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THE SACP has called for an “honest” evaluation of policy miss-steps and wrong turns as the ANC gears up for its crucial four-day policy conference in Midrand next week.
Writing in the latest edition of the SACP’s online journal, Umsebenzi, deputy general secretary Jeremy Cronin, was at pains to ensure that his critique of one of the ANC’s key policy documents should not be construed as another salvo in the battle for succession within the governing party.
“We are now deep into the silly season of an ANC-led movement electoral year. At the forefront of trying to promote the silliness are some of the usual hacks … especially those with the attention span of a tweetable headline,” Cronin wrote.
He denied that SACP general secretary Blade Nzimande had authored the ANC’s strategy and tactics document that argues for the need for a “second transition” to achieve the social and economic freedoms that the political emancipation of the first transition from 1994 had failed to bring about.
Some provincial ANC structures have not endorsed the idea, including Gauteng and the North West, while KZN and Mpumalanga are backing it. Cronin said these differences were being presented in the media as “factional contests” to pit ANC deputy president Kgalema Motlanthe against President Jacob Zuma, Cosatu against the SACP and “non-Marxists” against “Marxists.”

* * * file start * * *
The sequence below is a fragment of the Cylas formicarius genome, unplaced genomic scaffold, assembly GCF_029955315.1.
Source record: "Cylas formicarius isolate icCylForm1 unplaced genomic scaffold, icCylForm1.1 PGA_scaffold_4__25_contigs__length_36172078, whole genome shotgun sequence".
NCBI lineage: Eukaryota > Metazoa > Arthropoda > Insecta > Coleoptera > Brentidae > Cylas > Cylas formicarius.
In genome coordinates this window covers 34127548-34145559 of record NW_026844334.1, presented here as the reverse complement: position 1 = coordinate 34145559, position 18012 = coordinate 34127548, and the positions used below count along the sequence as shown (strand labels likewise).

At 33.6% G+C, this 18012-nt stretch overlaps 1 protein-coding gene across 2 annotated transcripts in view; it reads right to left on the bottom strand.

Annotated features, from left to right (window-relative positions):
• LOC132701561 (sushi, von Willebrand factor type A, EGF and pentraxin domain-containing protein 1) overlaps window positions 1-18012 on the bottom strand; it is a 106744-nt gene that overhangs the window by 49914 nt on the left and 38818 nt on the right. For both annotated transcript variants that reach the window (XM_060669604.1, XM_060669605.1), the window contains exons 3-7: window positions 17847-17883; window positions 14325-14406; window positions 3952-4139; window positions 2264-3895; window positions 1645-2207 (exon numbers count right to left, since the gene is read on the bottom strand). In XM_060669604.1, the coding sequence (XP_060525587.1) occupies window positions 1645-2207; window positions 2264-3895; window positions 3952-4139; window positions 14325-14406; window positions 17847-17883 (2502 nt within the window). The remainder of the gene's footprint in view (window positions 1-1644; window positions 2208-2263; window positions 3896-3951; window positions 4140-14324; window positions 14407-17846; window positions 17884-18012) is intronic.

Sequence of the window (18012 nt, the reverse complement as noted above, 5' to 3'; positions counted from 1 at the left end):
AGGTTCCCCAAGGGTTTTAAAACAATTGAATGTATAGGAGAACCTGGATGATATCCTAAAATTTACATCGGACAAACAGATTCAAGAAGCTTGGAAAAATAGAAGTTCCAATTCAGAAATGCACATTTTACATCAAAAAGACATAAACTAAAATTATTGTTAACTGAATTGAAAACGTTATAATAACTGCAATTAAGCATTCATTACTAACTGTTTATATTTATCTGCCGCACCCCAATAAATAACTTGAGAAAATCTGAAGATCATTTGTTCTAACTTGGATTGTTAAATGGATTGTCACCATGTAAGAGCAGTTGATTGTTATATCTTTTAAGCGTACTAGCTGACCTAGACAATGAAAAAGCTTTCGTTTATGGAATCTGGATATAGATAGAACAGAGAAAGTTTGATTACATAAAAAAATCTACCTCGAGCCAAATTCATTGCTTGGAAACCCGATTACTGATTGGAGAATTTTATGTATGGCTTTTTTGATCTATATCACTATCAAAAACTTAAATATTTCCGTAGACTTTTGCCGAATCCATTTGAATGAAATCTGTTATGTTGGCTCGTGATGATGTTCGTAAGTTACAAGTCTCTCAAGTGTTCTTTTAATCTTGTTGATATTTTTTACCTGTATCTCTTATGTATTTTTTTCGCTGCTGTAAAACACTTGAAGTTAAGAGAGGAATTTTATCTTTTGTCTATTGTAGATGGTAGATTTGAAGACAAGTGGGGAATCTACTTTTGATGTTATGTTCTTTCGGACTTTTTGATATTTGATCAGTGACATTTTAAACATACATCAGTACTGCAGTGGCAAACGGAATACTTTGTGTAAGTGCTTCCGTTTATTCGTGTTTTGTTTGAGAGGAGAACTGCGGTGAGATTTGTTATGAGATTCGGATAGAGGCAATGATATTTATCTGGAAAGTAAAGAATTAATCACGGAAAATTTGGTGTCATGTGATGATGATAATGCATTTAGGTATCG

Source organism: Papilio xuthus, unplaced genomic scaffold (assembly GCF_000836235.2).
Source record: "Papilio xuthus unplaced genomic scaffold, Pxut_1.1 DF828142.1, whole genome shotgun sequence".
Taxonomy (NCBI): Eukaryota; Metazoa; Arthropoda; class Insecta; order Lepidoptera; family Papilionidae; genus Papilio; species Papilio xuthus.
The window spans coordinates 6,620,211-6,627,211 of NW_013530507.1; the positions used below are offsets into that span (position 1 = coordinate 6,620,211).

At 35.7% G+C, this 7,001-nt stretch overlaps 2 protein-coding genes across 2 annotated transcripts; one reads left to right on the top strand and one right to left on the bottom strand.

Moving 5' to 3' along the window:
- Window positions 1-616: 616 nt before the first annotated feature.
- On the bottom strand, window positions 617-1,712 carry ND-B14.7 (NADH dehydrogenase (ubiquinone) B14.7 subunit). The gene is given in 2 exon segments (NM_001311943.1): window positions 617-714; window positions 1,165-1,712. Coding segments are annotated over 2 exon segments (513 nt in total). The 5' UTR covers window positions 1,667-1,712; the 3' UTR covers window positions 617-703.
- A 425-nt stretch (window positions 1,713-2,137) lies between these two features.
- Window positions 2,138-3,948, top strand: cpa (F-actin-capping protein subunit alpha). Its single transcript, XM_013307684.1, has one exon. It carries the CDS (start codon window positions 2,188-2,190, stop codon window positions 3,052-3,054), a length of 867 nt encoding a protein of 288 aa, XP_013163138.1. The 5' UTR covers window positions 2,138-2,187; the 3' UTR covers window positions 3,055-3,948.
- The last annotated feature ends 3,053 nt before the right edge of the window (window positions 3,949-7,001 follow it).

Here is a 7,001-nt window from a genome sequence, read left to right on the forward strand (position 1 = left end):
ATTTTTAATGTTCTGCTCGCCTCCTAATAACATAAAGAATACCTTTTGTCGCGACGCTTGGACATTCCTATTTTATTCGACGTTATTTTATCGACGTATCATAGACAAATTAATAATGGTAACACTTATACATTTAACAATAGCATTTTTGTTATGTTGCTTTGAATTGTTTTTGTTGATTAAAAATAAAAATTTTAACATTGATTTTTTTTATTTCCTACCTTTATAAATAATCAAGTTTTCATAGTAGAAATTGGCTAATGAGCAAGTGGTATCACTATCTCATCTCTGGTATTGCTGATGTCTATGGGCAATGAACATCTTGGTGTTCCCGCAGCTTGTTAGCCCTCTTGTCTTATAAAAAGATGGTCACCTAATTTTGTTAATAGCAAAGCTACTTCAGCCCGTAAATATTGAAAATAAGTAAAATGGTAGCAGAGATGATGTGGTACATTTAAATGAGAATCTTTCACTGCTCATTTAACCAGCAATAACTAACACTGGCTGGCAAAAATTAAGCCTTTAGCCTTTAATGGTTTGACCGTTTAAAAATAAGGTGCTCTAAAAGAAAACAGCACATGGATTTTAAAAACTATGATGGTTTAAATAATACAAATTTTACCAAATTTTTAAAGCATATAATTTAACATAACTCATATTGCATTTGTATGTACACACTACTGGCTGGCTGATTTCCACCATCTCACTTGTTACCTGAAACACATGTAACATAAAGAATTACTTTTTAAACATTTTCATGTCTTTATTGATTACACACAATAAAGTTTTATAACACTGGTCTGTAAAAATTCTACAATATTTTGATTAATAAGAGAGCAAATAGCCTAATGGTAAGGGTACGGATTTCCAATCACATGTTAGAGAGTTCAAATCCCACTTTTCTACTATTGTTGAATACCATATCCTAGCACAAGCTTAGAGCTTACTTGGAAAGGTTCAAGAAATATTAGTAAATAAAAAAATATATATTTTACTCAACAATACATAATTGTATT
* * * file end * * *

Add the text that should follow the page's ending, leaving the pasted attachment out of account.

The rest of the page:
Turning to the idea of a second transition, Cronin said the ANC document’s drafters were suggesting “that we are at a crossroads, the ANC’s centenary (Mangaung) conference needs to be a ‘watershed’ moment, (where) we definitely embark on a serious systemic transformation of our society”.
In particular, the draft document stressed the need for “substantive socio-economic transformation”.
The SACP could “only wholeheartedly agree with the spirit” of this intention, and it largely gelled with what the party itself was saying in its own draft policy discussion document South African Road to Socialism, which will be debated at the party’s own elective congress in KwaZulu-Natal next month.
However, the idea of a “second transition” was not the most useful way of approaching the challenges, Cronin said.
“This is not about retrospective point-scoring, but unless we are more honest about policy illusions in the so-called ‘first transition’, we will not adequately rise to the challenges of fundamental socio-economic transformation in a second transition,” Cronin says.
Furthermore, a failure to clearly analyse the deep roots of the country’s challenges led to a tendency in the document “to portray the economic growth path we inherited … as essentially characterised by ‘white ownership’”.
This could lead to “the assumption that deracialising ownership” would solve the problems, when there were more deep-seated features of the apartheid colonial economy that needed to be addressed, Cronin concluded.